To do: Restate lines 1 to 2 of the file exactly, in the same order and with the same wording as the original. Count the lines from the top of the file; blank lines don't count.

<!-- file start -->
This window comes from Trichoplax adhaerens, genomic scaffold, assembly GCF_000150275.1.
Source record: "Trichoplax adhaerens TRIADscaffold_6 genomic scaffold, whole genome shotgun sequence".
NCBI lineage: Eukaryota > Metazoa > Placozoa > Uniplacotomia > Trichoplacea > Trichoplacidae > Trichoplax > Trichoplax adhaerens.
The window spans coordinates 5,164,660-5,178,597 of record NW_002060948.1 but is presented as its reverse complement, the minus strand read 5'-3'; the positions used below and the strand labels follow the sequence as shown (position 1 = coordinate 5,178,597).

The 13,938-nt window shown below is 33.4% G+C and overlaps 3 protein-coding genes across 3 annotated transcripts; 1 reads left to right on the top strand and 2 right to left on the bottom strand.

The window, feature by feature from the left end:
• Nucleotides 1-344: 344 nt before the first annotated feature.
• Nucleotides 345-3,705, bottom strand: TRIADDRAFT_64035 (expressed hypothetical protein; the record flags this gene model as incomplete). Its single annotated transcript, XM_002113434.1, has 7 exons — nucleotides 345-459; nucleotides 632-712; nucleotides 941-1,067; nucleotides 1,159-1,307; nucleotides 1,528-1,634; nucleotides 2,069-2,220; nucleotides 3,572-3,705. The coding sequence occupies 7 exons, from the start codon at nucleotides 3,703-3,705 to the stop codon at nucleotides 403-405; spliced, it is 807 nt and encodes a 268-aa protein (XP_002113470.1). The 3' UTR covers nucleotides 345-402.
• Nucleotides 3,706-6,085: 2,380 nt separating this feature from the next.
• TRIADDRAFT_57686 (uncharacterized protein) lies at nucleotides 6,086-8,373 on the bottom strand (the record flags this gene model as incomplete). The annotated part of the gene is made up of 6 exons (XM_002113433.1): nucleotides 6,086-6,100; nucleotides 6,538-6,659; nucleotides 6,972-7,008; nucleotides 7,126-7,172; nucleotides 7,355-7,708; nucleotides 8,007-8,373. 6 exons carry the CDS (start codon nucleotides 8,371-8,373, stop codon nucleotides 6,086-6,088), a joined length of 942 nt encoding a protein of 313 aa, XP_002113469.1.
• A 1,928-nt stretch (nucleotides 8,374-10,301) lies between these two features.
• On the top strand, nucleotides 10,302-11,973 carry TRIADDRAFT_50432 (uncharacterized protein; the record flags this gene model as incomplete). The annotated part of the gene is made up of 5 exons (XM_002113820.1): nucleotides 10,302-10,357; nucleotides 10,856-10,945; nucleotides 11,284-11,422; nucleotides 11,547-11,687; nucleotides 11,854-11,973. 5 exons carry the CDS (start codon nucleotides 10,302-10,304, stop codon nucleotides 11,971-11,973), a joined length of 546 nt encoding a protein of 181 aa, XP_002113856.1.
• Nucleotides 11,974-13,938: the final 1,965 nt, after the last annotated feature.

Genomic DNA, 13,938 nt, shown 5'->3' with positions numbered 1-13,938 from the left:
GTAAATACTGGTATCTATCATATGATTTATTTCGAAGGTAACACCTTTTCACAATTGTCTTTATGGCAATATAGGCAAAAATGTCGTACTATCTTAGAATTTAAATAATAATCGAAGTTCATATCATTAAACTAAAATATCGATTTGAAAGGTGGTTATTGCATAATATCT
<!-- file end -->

This window comes from Trichoplax adhaerens, genomic scaffold, assembly GCF_000150275.1.
Source record: "Trichoplax adhaerens TRIADscaffold_6 genomic scaffold, whole genome shotgun sequence".